23. 23. Approach to Dissemination  Convene PA/MA AETC team to review materials   Reviewed materials with HRSA SPNS and HRSA AETC leadership     included PA/MA AETC representatives from Philadelphia, Pittsburgh, DC, West Virginia, Ohio, Maryland Direction Scope of work Developed methods for dissemination which may include:  Development of print and electronic pocket guide on best practices  Related slide sets for training Posting of materials developed on    AETC National Resource Center (NRC) website Regional AETC websites HRSA Target Center website
    24. 24. Debra D’Alessandro, MPH Public Health Program Manager, Health Federation of Philadelphia, Local Performance Site Pennsylvania/MidAtlantic AETC
    25. 25. Pennsylvania/MidAtlantic AETCs O ngoing technical assistance with Philadelphia Prisons: before, during & after SPNS   Since 2000, bringing onsite CME accredited lunchtime clinical updates for correctional health providers Since 2007, convening HIV Discharge Planning Committee – Phila. Dept of Public Health (AACO), behavioral and physical health contractors, prison admin, two ASOs w/onsite case managers (ActionAIDS & Phila FIGHT)
    26. 26. Pennsylvania/MidAtlantic AETC activity in Phila. Prison System since 2000  Onsite training of correctional health staff, 3-6 times a year:     When needed, training for non-medical prison audience:    TB and occupational post-exposure prophylaxis education for CO supervisors Women’s health series, taught by community NPs, for female inmates Technical assistance:    Annual needs assessment with administration and leadership Physicians, nurses, PAs, MAs target, admin & others invited Accredited lunchtime sessions on HIV issues, co-morbidities and other public health topics (STDs, TB, MRSA and other skin infections) Opt-out HIV testing at intake – policy development, pilot, training Consultation regarding keep-on-person policy for HIV meds Since 2007, bi-monthly HIV Prison Discharge Planning Meetings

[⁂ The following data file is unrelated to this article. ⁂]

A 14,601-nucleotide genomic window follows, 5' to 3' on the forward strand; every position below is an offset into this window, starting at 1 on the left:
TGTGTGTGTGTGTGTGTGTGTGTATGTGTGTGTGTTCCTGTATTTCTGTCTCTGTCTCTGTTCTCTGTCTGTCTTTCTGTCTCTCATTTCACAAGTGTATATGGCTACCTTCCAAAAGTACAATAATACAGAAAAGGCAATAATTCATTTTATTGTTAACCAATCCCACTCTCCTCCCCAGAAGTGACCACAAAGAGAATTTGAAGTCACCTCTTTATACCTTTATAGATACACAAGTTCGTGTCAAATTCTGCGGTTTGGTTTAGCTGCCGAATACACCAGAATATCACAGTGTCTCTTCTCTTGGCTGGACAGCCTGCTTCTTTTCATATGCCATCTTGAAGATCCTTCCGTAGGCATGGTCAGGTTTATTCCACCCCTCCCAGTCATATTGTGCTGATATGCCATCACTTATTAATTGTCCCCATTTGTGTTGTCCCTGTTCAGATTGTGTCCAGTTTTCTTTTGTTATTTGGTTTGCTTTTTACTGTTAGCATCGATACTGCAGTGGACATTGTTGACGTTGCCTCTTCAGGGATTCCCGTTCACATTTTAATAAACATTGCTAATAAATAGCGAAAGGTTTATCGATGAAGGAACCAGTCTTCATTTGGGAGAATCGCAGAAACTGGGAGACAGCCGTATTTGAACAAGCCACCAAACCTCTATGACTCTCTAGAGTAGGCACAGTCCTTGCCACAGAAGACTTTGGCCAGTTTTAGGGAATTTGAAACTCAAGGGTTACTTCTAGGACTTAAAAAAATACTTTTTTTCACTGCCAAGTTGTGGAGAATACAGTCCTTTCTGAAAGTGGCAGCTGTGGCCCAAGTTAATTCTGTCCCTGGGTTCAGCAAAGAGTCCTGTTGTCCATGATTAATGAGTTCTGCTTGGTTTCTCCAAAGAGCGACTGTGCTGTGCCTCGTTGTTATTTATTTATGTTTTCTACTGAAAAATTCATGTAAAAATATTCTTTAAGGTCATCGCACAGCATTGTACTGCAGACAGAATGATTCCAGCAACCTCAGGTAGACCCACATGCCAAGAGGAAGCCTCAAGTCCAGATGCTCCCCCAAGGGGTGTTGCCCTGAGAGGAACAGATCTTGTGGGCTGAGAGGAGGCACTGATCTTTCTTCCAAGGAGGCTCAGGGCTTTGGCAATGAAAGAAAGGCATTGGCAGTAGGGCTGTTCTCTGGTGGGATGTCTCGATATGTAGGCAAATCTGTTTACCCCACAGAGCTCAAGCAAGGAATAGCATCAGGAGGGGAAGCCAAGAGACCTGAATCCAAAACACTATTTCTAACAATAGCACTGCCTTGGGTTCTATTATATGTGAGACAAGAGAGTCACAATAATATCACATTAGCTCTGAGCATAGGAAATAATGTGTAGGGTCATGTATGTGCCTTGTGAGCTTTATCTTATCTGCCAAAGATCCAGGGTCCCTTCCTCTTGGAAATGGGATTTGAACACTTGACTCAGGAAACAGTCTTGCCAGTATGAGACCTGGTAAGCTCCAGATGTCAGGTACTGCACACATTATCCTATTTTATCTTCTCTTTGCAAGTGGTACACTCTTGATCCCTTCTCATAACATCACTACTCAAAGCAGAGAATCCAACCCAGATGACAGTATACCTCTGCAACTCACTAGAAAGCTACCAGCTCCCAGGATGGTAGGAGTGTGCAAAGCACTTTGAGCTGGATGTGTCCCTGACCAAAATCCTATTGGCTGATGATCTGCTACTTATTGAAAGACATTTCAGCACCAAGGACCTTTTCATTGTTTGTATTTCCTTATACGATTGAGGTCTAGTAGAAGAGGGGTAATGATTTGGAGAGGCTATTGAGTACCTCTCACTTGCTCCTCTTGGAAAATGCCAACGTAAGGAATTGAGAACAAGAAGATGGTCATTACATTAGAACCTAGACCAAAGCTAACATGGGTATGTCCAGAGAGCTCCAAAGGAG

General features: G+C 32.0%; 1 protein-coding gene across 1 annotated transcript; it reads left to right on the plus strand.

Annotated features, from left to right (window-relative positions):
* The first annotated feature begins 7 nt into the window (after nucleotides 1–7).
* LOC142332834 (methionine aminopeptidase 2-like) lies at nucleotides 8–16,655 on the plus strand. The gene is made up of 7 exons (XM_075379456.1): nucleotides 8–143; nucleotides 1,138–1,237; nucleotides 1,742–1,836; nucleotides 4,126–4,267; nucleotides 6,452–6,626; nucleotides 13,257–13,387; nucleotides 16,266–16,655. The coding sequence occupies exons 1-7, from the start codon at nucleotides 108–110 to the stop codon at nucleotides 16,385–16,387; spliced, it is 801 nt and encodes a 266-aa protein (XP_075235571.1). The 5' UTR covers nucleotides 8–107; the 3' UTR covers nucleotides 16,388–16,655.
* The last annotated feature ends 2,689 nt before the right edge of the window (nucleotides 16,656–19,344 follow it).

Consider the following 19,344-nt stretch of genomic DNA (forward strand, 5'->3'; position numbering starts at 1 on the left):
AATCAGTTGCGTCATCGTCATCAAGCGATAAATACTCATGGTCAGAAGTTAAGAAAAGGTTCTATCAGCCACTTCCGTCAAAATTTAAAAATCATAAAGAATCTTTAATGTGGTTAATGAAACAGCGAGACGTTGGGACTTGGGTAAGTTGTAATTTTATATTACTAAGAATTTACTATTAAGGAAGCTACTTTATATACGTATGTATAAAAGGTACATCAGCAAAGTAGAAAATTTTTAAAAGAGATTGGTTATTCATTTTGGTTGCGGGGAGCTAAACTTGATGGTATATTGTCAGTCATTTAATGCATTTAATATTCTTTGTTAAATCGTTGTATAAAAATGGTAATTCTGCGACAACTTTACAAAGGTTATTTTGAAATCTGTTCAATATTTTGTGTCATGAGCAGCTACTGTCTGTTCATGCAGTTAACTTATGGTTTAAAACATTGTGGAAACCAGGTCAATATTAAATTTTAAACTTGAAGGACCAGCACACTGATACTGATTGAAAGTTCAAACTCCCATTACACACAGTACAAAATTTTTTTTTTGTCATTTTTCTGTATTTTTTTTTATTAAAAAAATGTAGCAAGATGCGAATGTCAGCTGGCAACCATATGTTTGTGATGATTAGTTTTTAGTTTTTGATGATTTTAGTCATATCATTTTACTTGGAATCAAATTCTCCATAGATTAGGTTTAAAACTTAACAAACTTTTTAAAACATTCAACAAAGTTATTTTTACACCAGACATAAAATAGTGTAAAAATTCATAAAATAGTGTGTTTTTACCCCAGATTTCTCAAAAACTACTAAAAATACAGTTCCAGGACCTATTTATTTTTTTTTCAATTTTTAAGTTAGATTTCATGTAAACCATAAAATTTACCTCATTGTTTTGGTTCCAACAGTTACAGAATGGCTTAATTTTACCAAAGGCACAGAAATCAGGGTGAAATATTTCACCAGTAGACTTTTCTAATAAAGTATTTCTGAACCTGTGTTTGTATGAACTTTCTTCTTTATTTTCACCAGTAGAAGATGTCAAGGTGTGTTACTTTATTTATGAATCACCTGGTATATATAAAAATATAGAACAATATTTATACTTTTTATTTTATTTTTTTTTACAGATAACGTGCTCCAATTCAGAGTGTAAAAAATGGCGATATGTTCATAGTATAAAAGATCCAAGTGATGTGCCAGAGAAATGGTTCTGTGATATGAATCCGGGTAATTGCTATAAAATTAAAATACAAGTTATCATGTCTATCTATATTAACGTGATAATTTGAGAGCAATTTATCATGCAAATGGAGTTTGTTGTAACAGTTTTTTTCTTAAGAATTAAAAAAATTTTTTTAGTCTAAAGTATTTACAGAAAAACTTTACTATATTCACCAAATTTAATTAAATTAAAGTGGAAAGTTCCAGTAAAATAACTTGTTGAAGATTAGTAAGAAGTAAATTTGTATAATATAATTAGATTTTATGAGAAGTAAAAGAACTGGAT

27. 27. Lessons Learned from Philadelphia HIV Discharge Planning Committee  Face-to-face, multi-disciplinary case discussions can speed problem solving    Regular review of policy vs. practice can reveal need for procedure adjustments and ongoing training    M&M (morbidity and mortality) Reviewed cases when releasees NOT connected to care as missed opportunities what could be different next time Recent Example: medication upon discharge changes Opt-out testing at intake Referral to linkage staff for new or out-of-care positives Staff turnover means work is never “once and done”  Administrative and clinical staff changes can lead to confusion and/or apathy about testing and referral
    28. 28. Working in the Jail: Initial Questions to Consider    What is the jail’s view of HIV in comparison to other chronic health issues? Determine the composition of jail health professionals: how many, and what disciplines? How can you be “value added?” How do inmates request health & social services? How can you fit into this process?
    29. 29. More Lessons from EnhanceLink grantees:   Relationship building takes time. Account for this in your timeline and rollout of your program. Know what services you hope to refer inmates to upon release, and create partnerships with those organizations. Memoranda of Understanding are just the beginning. There needs to be follow-through. (“MOUs are paper, not partnerships.”) 
    30. 30.    Lessons from EnhanceLink grantees, cont… Do your homework. Know what services are in the jail and who is delivering them. How can you fill in service gaps? Listen and learn. Organizations already in the jail know how to work in this setting without interfering with Dept. Corrections operations and protocols. Be on everyone’s radar. To avoid “turf wars,” embrace transparency.
    31. 31. Questions?
    32. 32. Q&A To be informed when these upcoming IHIP resources are ready, sign up for the IHIP listserv by emailing Connect with Us Sarah Cook-Raymond, Managing Director |Impact Marketing + Communications | Twitter: @impactmc1| Facebook: ImpactMarCom | | 202-588-0300